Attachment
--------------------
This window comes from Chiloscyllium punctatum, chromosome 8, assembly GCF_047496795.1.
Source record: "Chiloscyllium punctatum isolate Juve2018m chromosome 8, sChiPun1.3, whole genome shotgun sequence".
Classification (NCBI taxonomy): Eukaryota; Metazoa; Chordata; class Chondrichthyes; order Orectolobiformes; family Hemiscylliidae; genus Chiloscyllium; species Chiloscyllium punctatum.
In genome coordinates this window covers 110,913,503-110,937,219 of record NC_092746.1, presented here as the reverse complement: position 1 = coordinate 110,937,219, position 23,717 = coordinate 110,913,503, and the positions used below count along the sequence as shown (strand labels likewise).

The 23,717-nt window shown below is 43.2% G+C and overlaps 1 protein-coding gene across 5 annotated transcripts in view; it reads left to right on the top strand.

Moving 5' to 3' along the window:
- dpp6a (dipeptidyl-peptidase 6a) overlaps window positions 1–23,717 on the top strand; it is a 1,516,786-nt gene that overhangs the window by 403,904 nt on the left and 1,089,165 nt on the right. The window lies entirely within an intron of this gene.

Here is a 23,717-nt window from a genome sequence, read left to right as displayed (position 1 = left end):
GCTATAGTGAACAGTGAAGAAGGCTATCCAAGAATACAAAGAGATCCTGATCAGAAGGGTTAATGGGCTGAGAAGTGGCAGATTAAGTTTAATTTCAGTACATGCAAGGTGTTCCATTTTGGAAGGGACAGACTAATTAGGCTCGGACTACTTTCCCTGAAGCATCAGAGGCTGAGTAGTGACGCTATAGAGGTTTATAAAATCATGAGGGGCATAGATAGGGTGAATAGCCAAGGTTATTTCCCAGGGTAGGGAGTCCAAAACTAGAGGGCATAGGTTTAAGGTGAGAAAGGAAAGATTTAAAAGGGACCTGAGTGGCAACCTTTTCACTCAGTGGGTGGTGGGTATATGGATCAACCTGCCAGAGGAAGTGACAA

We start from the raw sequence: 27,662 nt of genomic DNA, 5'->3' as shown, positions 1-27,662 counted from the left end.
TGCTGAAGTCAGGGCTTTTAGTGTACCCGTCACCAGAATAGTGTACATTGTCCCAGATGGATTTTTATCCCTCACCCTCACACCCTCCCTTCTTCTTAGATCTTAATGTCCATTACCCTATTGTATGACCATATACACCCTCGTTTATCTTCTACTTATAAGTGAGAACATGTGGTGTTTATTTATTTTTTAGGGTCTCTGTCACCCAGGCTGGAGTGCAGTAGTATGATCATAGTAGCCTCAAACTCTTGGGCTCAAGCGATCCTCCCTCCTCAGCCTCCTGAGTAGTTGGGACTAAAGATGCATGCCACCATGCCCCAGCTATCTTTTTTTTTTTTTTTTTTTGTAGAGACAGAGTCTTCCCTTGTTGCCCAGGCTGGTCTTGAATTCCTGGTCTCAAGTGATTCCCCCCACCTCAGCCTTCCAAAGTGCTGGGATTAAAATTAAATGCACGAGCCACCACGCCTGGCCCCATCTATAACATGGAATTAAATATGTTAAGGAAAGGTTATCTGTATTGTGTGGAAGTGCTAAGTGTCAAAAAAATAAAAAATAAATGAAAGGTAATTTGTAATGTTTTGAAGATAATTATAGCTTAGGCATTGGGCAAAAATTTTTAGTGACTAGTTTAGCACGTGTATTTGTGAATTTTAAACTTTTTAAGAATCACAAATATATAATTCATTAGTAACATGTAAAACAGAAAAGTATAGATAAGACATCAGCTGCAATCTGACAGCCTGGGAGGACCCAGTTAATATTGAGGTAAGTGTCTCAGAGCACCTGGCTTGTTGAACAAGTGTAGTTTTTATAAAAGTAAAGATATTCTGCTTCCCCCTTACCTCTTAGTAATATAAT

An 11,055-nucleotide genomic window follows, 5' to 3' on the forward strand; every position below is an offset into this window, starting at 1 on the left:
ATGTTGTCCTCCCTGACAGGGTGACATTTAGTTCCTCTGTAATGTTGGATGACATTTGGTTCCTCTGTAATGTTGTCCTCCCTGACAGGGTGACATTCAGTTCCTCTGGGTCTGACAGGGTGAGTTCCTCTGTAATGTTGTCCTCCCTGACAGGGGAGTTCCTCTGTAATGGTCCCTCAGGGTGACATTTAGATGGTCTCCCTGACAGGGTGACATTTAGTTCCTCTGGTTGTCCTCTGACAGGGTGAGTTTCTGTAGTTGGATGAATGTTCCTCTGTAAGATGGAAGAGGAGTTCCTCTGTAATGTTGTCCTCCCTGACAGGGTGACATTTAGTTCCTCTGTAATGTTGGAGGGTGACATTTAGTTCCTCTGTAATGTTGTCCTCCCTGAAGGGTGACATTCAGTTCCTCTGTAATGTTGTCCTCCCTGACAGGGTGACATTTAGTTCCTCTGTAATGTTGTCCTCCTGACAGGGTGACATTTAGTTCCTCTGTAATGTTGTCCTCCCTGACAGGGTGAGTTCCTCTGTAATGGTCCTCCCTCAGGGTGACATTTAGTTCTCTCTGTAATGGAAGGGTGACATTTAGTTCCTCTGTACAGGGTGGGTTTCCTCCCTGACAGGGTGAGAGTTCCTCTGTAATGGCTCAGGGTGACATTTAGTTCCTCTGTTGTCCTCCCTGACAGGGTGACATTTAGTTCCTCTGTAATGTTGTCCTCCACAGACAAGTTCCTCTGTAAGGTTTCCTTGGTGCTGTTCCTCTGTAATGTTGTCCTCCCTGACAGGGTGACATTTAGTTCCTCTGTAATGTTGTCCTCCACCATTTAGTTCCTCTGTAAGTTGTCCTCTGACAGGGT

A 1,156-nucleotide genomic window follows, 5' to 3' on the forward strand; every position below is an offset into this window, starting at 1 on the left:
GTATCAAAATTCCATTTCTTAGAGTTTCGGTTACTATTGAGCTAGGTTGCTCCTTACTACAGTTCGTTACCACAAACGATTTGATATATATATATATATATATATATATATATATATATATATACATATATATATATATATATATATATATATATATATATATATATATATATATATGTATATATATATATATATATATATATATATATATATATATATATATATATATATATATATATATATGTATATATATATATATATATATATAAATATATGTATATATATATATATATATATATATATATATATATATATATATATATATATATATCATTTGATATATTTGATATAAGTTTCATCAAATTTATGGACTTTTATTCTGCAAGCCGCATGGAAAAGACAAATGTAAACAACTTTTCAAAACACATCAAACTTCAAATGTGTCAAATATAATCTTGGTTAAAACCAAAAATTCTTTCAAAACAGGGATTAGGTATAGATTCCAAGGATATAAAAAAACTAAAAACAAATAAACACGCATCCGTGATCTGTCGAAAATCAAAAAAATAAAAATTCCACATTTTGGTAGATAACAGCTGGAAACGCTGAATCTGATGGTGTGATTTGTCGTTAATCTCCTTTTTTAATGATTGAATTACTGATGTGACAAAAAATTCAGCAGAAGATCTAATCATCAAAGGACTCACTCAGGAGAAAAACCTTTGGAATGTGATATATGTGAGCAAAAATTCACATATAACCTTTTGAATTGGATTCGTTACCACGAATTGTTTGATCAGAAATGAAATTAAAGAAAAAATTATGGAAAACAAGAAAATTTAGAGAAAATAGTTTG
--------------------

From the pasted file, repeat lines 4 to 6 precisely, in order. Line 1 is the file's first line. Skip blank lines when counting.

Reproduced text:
In genome coordinates this window covers 110,913,503-110,937,219 of record NC_092746.1, presented here as the reverse complement: position 1 = coordinate 110,937,219, position 23,717 = coordinate 110,913,503, and the positions used below count along the sequence as shown (strand labels likewise).

The 23,717-nt window shown below is 43.2% G+C and overlaps 1 protein-coding gene across 5 annotated transcripts in view; it reads left to right on the top strand.

Moving 5' to 3' along the window: